It is fitting that CIO and Financial Times columnist Ade McCormack’s latest book is about the challenges of the digital age on employment. Those of you that regularly read McCormack’s columns will know ahead of opening the cover that this isn’t some recruiters guide for how to move your career from IT Director to the latest zeitgeist the Chief Digital Officer (CDO), no our man McCormack likes to look far wider than a makeover of job titles.
Beyond Nine to Five, Your career guide for the digital age, is key reading for every CIO and I would argue almost every citizen. Our nation created the industrial revolution. In turn the industrial revolution created the Great Britain we live in today. Entire towns and cities owe their very existence to the industrial revolution, whether as conurbations built around a thriving port or confluence of industry or to allow mine workers and mine owners easy access to the key resource, man power. The 1980s may have seen the UK move away from old industries, and those that still remain are in a state of greatly increased economic pressure, but the shape of our culture has not altered. Constructs forged in the industrial era, the nine to five of the book’s title for example remain as rigid as a steel girder in our society. At the same time digital business models, whether Amazon or Uber, are challenging these out dated models.
McCormack has delved into history and the psyche of our nation to understand how the industrial age culture has created our work and life culture and he explains how they no longer fit with the needs of consumers, citizens and organisations.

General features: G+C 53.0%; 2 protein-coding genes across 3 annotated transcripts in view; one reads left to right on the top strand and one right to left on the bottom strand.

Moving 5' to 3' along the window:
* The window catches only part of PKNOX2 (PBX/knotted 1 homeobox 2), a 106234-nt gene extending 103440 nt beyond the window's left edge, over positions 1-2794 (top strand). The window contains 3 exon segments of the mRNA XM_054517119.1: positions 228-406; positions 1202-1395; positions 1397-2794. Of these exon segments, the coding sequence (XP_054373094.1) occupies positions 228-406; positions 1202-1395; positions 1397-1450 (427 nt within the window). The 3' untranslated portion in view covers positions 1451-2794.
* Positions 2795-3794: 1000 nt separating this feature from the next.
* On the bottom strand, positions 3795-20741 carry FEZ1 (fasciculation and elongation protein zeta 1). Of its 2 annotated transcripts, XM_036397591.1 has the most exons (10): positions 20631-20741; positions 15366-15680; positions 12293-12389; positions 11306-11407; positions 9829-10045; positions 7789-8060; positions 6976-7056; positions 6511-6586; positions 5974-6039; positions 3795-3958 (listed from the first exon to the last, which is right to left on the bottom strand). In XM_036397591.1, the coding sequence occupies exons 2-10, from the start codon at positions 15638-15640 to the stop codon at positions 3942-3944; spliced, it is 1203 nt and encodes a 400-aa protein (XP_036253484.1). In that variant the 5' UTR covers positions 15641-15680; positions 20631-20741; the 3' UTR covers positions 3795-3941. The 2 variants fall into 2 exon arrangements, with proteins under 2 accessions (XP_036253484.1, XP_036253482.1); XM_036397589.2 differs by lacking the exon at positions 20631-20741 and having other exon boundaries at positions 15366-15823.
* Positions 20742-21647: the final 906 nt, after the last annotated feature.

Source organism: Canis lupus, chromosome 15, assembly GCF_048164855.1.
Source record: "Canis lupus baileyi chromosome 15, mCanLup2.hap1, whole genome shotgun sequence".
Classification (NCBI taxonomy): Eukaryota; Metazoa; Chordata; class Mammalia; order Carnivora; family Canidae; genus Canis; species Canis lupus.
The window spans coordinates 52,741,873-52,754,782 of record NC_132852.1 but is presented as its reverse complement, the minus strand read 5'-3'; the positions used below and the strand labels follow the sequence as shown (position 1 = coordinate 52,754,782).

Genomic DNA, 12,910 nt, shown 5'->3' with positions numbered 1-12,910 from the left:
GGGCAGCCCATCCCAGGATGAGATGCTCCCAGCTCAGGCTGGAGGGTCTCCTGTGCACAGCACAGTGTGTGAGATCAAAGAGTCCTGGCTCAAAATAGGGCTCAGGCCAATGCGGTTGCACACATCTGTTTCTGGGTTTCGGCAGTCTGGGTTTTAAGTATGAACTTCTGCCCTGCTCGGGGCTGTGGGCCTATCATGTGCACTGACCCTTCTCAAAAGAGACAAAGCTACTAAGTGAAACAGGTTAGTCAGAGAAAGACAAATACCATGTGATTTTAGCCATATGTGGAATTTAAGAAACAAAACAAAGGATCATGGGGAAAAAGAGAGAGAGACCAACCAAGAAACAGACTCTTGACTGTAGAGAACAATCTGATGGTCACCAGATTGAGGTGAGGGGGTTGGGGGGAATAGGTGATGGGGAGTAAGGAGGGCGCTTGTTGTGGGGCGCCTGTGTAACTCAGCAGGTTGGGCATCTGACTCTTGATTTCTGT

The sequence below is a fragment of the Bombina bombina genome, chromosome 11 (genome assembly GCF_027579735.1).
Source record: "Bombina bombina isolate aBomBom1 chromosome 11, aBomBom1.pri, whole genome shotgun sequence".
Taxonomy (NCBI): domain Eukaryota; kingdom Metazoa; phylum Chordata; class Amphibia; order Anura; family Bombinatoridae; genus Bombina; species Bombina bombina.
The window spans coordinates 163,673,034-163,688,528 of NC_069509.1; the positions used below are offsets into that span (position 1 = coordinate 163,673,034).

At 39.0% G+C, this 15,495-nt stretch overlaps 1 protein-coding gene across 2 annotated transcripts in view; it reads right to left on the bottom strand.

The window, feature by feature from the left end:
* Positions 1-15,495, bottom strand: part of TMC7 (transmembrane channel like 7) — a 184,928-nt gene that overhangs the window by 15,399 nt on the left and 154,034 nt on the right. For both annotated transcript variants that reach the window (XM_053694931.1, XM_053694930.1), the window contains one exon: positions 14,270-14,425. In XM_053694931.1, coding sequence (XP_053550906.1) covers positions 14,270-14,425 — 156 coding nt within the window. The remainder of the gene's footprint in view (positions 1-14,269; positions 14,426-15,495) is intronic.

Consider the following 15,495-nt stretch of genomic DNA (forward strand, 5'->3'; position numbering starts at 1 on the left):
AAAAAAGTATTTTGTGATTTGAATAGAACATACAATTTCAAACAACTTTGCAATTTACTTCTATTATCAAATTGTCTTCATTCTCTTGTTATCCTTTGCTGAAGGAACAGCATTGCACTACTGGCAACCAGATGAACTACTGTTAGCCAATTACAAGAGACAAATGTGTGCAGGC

What I found so enjoyable about this book is that you can read it on so many levels. I found myself reading as a member of the CIO community, reading as a father of two daughters who will grow up in a world and country completely unrecognisable from that which I grew up in and reading it as an employee and worker in one of the industries being drastically disrupted by the trends the tome explores. McCormack’s dry and self-deprecating humour is present and welcome and timed well to lift the tone of what at times can be a subject that scares the living daylights out of all of us in mid-life and leadership roles.
Your views on your own career, the schooling of your children and the future trajectory of your organisation (which you will be playing a part in) will be challenged by this book. I recommend this book not because McCormack is a member of the CIO editorial community, but because this book made me ask myself a lot of questions; questions all of us should ask ourselves on a regular basis.
Available as a digital download or Amazon print on demand, visit http://www.ademccormack.com/beyond925/ for a copy